A response to the ‘Recommendation on name changes’ letter to the editor from Mike Stark in last week’s issue of The Landmark.
Mr. Stark’s letter was concise, short, and interesting. I, myself, have personally changed Republican to Rethuglican, in honor of the current administration. It’s interesting that racism is such a bitter pill in this country. In truth, it should not be that way.
Does anyone remember being taught about indentured servitude when our country was getting started? Many people in Europe sold themselves to someone in America for the price of passage on a ship. They were required to work for seven years to pay their debt. That was considered an acceptable form of slavery.
In the 20th century, after World Wars, Korea, and Vietnam, prior generations brought home German, Japanese, Korean, Vietnamese and Middle Eastern brides, creating mixed families from the multitudes of countries we fought against. Those generations understood the necessity of forgiveness, the sanctity of life, and the blessing of being able to have a home and family. We have always kept open arms for those who need to immigrate and become US citizens. Initially, racism was experienced by incoming foreigners, but in a few generations it fades away.
This country, with all its warts and wounds, is still the best in the world. We have the right to free speech, freedom of press, right to vote, religious freedom, the list is long and every generation over the last two centuries has fought and died to keep everyone free.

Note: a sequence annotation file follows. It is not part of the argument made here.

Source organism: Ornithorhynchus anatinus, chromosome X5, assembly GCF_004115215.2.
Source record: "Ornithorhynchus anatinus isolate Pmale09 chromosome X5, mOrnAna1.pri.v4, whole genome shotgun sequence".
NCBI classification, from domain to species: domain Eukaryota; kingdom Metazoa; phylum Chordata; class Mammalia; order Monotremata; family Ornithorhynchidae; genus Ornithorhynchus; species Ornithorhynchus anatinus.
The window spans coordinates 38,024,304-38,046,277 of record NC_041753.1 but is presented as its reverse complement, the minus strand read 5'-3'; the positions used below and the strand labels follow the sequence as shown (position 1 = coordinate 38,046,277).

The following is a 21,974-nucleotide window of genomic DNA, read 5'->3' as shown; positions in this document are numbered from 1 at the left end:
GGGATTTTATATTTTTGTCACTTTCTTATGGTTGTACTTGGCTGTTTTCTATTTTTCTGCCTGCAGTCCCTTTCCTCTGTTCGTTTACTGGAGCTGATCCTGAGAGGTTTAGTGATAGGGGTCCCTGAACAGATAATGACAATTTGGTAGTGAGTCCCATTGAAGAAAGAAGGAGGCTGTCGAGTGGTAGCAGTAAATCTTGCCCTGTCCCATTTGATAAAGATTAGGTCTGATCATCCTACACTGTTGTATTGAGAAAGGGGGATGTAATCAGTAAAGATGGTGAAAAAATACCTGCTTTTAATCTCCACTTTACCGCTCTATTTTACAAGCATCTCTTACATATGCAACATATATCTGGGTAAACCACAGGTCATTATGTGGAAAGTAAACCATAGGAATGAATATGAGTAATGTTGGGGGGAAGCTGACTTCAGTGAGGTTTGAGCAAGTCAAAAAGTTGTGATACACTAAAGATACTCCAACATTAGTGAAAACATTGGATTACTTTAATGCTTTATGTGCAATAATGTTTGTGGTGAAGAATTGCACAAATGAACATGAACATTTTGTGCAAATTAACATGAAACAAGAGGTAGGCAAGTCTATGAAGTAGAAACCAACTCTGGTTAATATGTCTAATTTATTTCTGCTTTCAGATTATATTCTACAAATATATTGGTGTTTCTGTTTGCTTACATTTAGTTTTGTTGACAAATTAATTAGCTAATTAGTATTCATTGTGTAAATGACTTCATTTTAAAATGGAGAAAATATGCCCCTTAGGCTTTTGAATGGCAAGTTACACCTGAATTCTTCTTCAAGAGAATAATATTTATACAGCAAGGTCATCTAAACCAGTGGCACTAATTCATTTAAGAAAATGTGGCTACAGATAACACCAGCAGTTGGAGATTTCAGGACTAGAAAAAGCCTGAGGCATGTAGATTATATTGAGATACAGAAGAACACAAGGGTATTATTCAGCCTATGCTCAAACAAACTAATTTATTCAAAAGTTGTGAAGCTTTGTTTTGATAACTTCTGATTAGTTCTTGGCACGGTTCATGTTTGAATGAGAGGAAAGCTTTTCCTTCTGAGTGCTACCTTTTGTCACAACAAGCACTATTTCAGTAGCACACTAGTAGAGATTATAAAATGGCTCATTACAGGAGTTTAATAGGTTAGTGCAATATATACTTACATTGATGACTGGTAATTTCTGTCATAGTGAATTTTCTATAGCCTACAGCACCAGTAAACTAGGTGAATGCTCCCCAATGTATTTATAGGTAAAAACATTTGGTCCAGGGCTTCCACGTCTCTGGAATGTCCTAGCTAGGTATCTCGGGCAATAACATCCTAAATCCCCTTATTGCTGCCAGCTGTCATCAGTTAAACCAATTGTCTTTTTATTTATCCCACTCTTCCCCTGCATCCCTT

Everything changes. It just seems to change so much quicker than it used to. Going to the moon, computerization, DNA testing, saving trees, changing fuel production from fossils and coal, and sending emails and tweets, job applications, school work on-line, change the way people of all walks of life communicate and are financially impacted. It’s getting more and more difficult to adapt.
It’s also amazing how quickly we put revered politicians, actors, sports people on pedestals only to turn on them and drag them down when something unacceptable changes their persona. When working standards are established on how to accept the valued skills and abilities of public servants while also controlling their private lives is achieved, I will need some serious explanation.
History is important, it’s supposed to teach us not to make the same mistakes over and over. Winners document history, making it one-sided. I tend to agree with Mr. Stark, it’s definitely time to take a long hard look at what our country’s fundamental values and future will be.
Sticks and stones may break our bones but words are mightier than the sword. It’s our Constitution, and I will defend it with my life. I’m pretty sure Mr. Stark would also.
If we have to call ourselves a name, I guess it would be citizen. I’m good with that.
Kansas City in Platte County